aptitude information
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aptitude manual: algebraicthunk.net/~dburrows/projects/aptitude/doc/en/index.html

debian package management: www.debian.org/doc/manuals/reference/index.en.html#contents

on removal of too many packages: linux.derkeiler.com/Mailing-Lists/Debian/2004-04/3572.html

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Do you have this line in ~/.aptitude/config

aptitude::Delete-Unused "true";

?

Search for "TRACKING UNUSED PACKAGES" in /usr/share/doc/aptitude/README
for more details.


More options for excessive removal of packages, re gui mode: www.garfieldtech.com/blog/your-debian-aptitude

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In order to make the transition to aptitude in a more orderly way, open aptitude in full-screen mode the first time (she tries to look nice for you, too!):
# aptitude

Then type the letter "g". Aptitude will show you what its default configuration is telling it to do. The actions will be broken into several categories. Packages that it has never seen before will be on a list that says "--Packages to be removed". (If the list isn't expanded, select the list and hit Enter on your keyboard.) Take a look at the list. If you want them all to stay, select the heading and hit the + on your keyboard, which will tell it to keep all of them and upgrade them if need be.

Then type the letter "q", which will take you back to the original screen. Typing "g" again will take you to the list again, but this time taking into account your instruction to keep or upgrade the packages. Make any adjustments you want. You might want to cycle through g and q a few times to make sure everything is the way you expect. When you are satisfied, type "g" again. Aptitude will dutifully clean up your system and keep it clean for as long as you use it.


Running aptitude with other package managers, like apt-get: newbiedoc.berlios.de/wiki/Aptitude_-_using_together_with_Synaptic_and_Apt-get

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2.1 Check Aptitude's internal database

Aptitude remembers intended actions, even if you change the package states and/or configuration settings.

If you have been using another package manager since you last used Aptitude, you should check Aptitude's intended actions before proceding. Whenever in doubt, check Aptitude's intentions with a simulated ("-s") run to fix ("-f") packages that it thinks are broken. Since -s simulates it is safe to avoid the prompting by saying yes with ("-y").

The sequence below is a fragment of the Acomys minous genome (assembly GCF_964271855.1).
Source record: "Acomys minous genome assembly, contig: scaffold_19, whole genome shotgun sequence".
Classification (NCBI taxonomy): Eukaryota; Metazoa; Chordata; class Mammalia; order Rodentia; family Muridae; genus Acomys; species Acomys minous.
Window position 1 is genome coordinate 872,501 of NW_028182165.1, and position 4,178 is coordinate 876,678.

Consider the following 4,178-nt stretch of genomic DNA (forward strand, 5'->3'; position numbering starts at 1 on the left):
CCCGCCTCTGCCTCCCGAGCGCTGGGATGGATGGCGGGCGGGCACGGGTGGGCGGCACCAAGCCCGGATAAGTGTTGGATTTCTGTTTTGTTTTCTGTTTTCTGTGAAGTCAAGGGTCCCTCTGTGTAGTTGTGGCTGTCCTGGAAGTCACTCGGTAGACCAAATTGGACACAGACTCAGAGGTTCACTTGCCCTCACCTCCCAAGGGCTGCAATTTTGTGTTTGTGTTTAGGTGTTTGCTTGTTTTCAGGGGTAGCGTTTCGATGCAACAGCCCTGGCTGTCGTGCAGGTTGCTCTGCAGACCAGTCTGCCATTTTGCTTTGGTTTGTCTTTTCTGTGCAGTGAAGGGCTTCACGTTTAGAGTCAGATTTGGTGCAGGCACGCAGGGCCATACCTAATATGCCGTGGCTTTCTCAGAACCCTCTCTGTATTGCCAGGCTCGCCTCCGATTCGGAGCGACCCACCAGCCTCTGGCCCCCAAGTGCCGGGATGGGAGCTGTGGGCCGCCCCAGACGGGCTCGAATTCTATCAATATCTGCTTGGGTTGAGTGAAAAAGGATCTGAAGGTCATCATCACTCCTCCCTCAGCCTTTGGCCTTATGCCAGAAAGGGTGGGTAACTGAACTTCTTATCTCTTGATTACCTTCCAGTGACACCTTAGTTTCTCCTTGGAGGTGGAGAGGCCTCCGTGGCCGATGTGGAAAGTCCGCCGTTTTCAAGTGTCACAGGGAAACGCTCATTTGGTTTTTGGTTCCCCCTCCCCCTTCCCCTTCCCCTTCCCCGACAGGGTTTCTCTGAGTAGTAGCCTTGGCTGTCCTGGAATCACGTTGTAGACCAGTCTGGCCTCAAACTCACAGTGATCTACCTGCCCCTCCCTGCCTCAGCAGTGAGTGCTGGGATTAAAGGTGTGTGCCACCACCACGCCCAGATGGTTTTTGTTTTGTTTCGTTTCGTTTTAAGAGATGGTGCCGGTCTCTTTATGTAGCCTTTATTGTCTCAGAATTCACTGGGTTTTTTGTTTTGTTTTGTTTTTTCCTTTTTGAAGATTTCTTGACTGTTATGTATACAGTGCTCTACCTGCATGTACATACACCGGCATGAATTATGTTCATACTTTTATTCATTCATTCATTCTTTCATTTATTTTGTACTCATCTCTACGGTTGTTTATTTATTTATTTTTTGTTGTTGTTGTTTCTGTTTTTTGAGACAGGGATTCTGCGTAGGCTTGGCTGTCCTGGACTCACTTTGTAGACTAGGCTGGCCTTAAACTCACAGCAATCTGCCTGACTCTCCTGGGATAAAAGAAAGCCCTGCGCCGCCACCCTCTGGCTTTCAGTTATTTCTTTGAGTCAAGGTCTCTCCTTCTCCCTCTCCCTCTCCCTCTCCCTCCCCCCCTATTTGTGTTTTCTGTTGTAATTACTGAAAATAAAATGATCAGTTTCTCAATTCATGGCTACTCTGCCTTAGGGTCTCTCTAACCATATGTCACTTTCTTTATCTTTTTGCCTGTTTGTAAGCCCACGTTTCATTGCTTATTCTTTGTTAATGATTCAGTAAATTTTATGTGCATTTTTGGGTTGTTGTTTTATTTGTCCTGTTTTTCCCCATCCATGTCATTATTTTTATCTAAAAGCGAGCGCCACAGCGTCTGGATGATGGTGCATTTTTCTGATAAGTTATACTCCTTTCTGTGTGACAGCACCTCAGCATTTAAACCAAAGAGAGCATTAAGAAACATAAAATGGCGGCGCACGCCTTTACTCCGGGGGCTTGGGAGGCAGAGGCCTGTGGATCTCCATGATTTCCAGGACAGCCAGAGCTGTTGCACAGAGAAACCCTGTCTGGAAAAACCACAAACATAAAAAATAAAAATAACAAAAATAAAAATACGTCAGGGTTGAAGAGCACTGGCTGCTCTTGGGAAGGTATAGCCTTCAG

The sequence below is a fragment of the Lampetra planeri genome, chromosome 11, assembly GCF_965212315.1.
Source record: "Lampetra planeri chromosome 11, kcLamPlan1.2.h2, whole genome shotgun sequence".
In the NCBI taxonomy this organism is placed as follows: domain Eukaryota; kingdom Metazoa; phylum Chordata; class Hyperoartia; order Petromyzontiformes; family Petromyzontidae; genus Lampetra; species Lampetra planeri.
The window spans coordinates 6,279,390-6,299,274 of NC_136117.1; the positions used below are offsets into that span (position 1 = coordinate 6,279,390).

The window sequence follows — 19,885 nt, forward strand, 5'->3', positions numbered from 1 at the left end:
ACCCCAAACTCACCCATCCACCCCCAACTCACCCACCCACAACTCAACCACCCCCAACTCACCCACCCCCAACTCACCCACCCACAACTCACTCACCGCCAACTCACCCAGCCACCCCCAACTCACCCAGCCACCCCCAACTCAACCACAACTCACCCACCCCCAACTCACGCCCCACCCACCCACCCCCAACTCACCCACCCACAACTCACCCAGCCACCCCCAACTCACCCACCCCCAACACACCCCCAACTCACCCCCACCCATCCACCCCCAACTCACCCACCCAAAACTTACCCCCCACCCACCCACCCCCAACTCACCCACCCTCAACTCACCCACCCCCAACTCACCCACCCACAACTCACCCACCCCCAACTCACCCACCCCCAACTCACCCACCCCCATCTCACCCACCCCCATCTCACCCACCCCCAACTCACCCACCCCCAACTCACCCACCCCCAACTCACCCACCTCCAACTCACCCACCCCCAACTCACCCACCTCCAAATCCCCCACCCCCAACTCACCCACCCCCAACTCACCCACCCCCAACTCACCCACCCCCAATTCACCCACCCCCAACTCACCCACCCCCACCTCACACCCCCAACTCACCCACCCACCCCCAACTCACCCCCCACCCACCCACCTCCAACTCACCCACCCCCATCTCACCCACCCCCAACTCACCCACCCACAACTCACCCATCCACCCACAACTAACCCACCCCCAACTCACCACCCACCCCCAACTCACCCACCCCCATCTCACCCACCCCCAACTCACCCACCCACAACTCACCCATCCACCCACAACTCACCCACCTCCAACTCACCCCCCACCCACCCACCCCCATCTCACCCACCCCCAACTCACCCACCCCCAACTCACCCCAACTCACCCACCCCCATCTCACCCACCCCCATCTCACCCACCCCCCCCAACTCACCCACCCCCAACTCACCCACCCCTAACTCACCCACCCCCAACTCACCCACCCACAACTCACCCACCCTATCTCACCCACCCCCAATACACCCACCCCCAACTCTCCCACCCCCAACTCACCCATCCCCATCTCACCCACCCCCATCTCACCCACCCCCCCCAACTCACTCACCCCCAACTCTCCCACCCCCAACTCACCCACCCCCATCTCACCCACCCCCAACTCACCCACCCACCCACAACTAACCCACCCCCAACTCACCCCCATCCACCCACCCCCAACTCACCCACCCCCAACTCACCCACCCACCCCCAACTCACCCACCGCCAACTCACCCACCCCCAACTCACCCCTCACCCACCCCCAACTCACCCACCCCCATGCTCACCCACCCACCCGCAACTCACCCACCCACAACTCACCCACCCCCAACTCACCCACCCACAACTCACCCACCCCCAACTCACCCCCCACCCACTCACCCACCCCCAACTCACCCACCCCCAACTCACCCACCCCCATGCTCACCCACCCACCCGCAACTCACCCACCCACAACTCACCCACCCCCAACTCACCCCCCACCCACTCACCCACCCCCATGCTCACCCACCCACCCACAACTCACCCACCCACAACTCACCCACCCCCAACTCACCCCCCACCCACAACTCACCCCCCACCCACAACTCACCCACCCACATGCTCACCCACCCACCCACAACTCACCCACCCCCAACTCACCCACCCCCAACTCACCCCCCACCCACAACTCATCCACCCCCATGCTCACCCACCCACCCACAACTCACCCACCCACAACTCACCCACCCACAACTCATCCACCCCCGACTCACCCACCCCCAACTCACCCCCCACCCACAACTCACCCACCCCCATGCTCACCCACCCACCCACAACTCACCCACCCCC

# aptitude install -sfy

If Aptitude wrongly wants to remove packages, apply one of the fixes below.
[edit] 2.2 Global fix of Aptitude's internal database

Tell Aptitude to "keep-all" installed packages. This cancels all scheduled actions on all packages (including installation, removal, or upgrade).

# aptitude keep-all


Tip
Tip:
If you ever need to avoid trouble, "aptitude keep-all" restores sane behavior.

[edit] 2.3 Fix just the "automatically installed" flag

A common problem is that some packages may be wrongly marked as automatically installed. Aptitude may wrongly want to remove some of them. You can fix this by telling Aptitude to unmark ("unmarkauto") all such packages that are currently installed ("--schedule-only '~i'"). This command is more specific than "aptitude keep-all" and may be sufficient to fix the problem. It has the advantage that it does not modify any other "sticky" flags (eg "hold" or "forbid-version").

# aptitude unmarkauto --schedule-only '~i'

Aptitude tries to react immediately to changes in package states, including the "automatically installed" ("A") flag. If you want to run several successive "(un)markauto" commands to change/fix your system then you have to use "--schedule-only" to keep Aptitude from doing something unintended halfway through the operation.

If you want to be on the safe side you can always run "aptitude install -sfD" afterwards to check whether any of your previous commands has caused Aptitude to schedule unwanted actions. The "-D" option shows brief explanations of automatic installations and removals.

# aptitude install -sfD

If this shows any unwanted actions, you can always run "aptitude keep-all" to revoke all scheduled actions. Of course, this will also remove any "markauto", "hold" and "forbid-version" specifications that you may have flagged manually. If you are fine-tuning to this extent, you should probably install one of the "aptitude-doc-??" packages and check the documentation in /usr/share/doc/aptitude/html.

# aptitude keep-all

If you are running Aptitude interactively, another helpful stop-gap measure is temporarily to set a configuration file option directly with the "-o" option. (See /usr/share/doc/aptitude/html/en/ch02s04s05.html#configKeep-Unused-Pattern after installing the aptitude-doc-en package or one of the other language versions.) The term "~T" matches any package. Set the configuration file option to keep any packages marked as unused.

# aptitude -o Aptitude::Keep-Unused-Pattern='~T'

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